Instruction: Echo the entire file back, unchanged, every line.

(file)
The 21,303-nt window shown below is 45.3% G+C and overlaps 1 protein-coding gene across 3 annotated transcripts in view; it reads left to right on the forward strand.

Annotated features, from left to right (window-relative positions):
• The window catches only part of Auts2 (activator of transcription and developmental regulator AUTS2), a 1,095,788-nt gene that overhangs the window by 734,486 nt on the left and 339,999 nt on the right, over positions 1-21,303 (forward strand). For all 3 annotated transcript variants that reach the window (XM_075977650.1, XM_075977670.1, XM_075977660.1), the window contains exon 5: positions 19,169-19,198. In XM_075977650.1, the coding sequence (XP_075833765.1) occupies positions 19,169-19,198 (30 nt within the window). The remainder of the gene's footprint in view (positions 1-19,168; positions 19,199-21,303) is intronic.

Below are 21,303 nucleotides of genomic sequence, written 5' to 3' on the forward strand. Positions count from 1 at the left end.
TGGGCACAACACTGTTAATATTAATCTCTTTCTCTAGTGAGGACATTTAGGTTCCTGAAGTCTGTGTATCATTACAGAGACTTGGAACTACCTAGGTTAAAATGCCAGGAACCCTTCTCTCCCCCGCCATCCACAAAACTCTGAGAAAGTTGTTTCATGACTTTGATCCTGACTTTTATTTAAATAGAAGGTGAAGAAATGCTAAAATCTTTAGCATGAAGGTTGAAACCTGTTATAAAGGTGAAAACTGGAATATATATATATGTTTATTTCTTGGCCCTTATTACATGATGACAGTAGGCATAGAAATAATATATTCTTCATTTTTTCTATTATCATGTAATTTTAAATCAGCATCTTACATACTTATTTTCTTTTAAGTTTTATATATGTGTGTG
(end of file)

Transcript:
The 21,303-nt window shown below is 45.3% G+C and overlaps 1 protein-coding gene across 3 annotated transcripts in view; it reads left to right on the forward strand.

Annotated features, from left to right (window-relative positions):
• The window catches only part of Auts2 (activator of transcription and developmental regulator AUTS2), a 1,095,788-nt gene that overhangs the window by 734,486 nt on the left and 339,999 nt on the right, over positions 1-21,303 (forward strand). For all 3 annotated transcript variants that reach the window (XM_075977650.1, XM_075977670.1, XM_075977660.1), the window contains exon 5: positions 19,169-19,198. In XM_075977650.1, the coding sequence (XP_075833765.1) occupies positions 19,169-19,198 (30 nt within the window). The remainder of the gene's footprint in view (positions 1-19,168; positions 19,199-21,303) is intronic.

Below are 21,303 nucleotides of genomic sequence, written 5' to 3' on the forward strand. Positions count from 1 at the left end.
TGGGCACAACACTGTTAATATTAATCTCTTTCTCTAGTGAGGACATTTAGGTTCCTGAAGTCTGTGTATCATTACAGAGACTTGGAACTACCTAGGTTAAAATGCCAGGAACCCTTCTCTCCCCCGCCATCCACAAAACTCTGAGAAAGTTGTTTCATGACTTTGATCCTGACTTTTATTTAAATAGAAGGTGAAGAAATGCTAAAATCTTTAGCATGAAGGTTGAAACCTGTTATAAAGGTGAAAACTGGAATATATATATATGTTTATTTCTTGGCCCTTATTACATGATGACAGTAGGCATAGAAATAATATATTCTTCATTTTTTCTATTATCATGTAATTTTAAATCAGCATCTTACATACTTATTTTCTTTTAAGTTTTATATATGTGTGTG